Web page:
Video: What's the weather got in store?
After a cloudy start rain will spread from the west leading to a wet and windy afternoon with highs of 15C (59F).
Police forces split: Warwickshire 'saddened' over Home Office request
Warwickshire Police said it was "saddened" to request the Home Office step in to help agree its break-up plans with the West Mercia force.
The two forces have been in talks since the West Mercia Police and Crime Commissioner John Campion and Chief Constable Anthony Bangham announced they wanted to end their strategic alliance by 8 October.
West Mercia said negotiations have now ended without an agreement.
The Warwickshire force has now written to the government and asked it to require West Mercia to continue to collaborate with them "across joint business areas" past the split deadline.
A joint statement
from Chief Constable Martin Jelley and Police and Crime Commissioner Philip
Seccombe said: "We are saddened that
it should have ever been necessary to make this request to the Home Secretary.
"Throughout the last 12 months of negotiations with West
Mercia, we have remained focused on achieving an orderly separation which
protects the interests of our communities and our workforce.
"We have made multiple offers to this effect,
which have been refused on each occasion by West Mercia."
The Home Office has been approached for a comment.
Flooding 'could worsen over the weekend'
The Environment Agency says flooding across the West Midlands could worsen this weekend, with more heavy ran expected.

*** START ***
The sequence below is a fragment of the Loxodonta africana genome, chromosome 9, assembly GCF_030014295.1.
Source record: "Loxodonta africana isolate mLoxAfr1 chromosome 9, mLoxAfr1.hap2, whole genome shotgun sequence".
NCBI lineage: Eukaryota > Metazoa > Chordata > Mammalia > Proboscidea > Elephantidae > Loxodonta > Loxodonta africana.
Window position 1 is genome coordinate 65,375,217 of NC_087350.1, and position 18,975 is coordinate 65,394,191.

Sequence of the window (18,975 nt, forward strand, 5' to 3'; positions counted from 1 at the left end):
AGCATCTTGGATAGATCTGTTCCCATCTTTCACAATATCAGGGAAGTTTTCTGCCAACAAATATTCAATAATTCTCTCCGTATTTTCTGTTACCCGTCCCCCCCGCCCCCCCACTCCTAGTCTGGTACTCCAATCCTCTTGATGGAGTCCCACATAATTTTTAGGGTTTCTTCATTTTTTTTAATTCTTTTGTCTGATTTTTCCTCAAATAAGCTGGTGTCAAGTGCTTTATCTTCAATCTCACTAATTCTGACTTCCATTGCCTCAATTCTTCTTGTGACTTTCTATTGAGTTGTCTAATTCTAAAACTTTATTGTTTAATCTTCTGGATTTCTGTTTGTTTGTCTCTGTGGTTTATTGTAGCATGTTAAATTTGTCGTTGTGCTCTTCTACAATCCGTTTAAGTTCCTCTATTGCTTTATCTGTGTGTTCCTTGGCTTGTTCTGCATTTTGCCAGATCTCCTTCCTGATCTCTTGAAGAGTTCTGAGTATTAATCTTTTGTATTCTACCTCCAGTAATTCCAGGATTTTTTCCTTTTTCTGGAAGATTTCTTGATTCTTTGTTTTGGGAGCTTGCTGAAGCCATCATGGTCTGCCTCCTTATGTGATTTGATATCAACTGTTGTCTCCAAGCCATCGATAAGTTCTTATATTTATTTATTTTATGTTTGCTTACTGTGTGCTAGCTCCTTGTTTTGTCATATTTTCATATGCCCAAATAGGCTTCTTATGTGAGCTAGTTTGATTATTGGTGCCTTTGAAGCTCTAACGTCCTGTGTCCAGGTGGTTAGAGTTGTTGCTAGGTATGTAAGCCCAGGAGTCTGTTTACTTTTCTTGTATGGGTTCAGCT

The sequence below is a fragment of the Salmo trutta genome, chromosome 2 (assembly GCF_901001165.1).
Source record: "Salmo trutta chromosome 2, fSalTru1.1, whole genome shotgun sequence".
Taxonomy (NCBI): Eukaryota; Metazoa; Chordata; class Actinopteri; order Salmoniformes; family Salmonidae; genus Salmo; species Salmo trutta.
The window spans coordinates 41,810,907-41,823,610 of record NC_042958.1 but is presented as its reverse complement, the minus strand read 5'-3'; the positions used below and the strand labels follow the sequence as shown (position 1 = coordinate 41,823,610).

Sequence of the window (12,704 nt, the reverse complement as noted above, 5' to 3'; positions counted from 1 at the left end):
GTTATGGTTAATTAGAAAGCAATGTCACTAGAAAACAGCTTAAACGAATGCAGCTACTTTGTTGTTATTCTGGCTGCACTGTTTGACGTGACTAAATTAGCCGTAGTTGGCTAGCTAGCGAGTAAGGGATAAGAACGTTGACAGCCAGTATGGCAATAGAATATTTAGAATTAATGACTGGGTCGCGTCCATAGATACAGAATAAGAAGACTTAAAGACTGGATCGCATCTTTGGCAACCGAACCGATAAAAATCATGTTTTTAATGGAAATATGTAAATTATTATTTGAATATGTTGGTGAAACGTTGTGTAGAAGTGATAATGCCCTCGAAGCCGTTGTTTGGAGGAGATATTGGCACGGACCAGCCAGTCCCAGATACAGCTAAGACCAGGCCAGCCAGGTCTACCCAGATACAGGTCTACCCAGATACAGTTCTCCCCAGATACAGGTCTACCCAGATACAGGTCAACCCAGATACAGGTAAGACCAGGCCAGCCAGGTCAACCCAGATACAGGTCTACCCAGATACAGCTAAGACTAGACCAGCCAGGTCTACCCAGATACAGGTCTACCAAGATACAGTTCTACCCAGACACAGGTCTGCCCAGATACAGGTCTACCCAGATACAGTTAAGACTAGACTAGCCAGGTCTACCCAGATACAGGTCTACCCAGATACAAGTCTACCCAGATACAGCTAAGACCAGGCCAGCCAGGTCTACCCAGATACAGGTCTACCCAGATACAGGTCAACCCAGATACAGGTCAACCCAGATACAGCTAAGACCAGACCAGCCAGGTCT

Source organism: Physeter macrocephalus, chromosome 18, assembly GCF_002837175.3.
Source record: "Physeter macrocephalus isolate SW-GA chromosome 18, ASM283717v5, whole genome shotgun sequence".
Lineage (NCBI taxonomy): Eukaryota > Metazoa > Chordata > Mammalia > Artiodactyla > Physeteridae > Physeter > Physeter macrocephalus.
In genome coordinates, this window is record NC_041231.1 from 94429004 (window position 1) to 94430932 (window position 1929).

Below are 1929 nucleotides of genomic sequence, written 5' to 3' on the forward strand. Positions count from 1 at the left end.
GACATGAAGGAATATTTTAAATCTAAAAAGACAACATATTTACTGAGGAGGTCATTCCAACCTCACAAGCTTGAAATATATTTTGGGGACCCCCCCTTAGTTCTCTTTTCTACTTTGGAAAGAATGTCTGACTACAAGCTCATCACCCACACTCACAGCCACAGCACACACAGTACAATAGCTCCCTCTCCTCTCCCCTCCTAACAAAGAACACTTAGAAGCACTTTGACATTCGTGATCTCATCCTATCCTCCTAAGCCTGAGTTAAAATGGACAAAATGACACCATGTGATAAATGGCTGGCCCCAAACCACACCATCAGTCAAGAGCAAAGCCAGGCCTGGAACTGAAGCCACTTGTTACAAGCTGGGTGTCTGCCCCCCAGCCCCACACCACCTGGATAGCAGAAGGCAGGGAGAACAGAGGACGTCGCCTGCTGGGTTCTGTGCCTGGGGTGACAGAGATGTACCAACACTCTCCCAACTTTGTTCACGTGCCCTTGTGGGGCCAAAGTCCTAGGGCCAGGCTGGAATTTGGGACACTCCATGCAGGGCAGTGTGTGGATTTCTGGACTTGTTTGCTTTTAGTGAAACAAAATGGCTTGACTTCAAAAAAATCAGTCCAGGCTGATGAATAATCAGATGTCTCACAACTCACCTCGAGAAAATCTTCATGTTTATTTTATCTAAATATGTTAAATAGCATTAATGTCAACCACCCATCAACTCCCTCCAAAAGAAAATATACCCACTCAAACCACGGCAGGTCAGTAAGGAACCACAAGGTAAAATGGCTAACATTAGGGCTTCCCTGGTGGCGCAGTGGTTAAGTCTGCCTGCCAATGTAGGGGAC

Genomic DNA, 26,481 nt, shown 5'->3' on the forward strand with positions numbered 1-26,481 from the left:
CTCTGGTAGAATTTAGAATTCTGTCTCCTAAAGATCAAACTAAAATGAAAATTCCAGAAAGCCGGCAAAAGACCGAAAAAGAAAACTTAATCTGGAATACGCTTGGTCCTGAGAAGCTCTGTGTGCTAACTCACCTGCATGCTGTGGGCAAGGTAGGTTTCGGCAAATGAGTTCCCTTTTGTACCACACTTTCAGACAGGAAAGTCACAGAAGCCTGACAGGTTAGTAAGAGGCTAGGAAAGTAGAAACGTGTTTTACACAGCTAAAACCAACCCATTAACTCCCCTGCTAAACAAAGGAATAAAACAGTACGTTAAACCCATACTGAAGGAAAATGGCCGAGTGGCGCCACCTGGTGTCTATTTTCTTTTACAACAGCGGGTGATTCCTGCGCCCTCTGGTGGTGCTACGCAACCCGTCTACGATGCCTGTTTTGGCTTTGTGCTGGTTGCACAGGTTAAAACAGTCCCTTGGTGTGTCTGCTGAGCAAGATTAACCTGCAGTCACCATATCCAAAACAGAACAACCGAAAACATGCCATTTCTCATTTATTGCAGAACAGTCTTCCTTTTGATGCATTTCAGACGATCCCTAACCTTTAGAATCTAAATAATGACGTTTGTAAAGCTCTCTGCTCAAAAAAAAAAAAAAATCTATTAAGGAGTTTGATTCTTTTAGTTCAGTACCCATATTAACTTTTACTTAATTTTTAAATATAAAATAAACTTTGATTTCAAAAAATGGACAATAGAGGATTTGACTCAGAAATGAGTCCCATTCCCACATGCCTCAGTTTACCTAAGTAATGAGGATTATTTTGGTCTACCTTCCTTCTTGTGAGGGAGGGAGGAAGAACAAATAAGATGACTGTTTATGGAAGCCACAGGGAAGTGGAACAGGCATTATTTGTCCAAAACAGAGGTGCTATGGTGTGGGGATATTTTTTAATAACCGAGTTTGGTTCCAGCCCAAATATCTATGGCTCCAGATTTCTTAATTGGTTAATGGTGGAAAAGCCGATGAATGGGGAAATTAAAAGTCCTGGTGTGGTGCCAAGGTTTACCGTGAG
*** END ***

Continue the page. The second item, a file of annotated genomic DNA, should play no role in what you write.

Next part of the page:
It still has two flood warnings in Shropshire and a number of flood alerts across Shropshire, Worcestershire, Herefordshire and Staffordshire.
The agency said river levels have been slowly falling since the rain earlier this week, but they remain high.
BreakingHome Office could intervene in police break-up row
The Home Office might have to step in help the West Mercia and Warwickshire police forces agree their break-up plans.
The two forces have been in talks since the West Mercia Police and Crime Commissioner, John Campion and the Chief Constable, Anthony Bangham, announced they wanted to end their strategic alliance. West Mercia said negotiations have now ended without an agreement.
In a statement, the West Mercia force said: "We now anticipate intervention from the Home Office in the coming days to allow further time for Warwickshire to transition to a standalone model."
The force said it also understands a High Court injunction is being applied for by
Warwickshire to try to prevent the termination of the current alliance
"We cannot simply
accept the continuation of the current arrangement, which sees West Mercia
significantly subsidising a neighbouring force," the statement added.
Plans for repair work on Hereford's Shirehall have been referred to the culture secretary after concerns were raised the rules hadn't been followed.
Work began on the grade II listed building without planning permission and ward councillor Jeremy Milln said: "We need to demonstrate by example. We cannot expect others who care for listed buildings in this county to do so in an exemplary manner unless we are prepared to do so ourselves."
Herefordshire Council said it had started the work after part of a ceiling collapsed and believed it was acceptable after taking advice from specialists.
But it has now applied for retrospective planning permission and permission to continue with the scheme.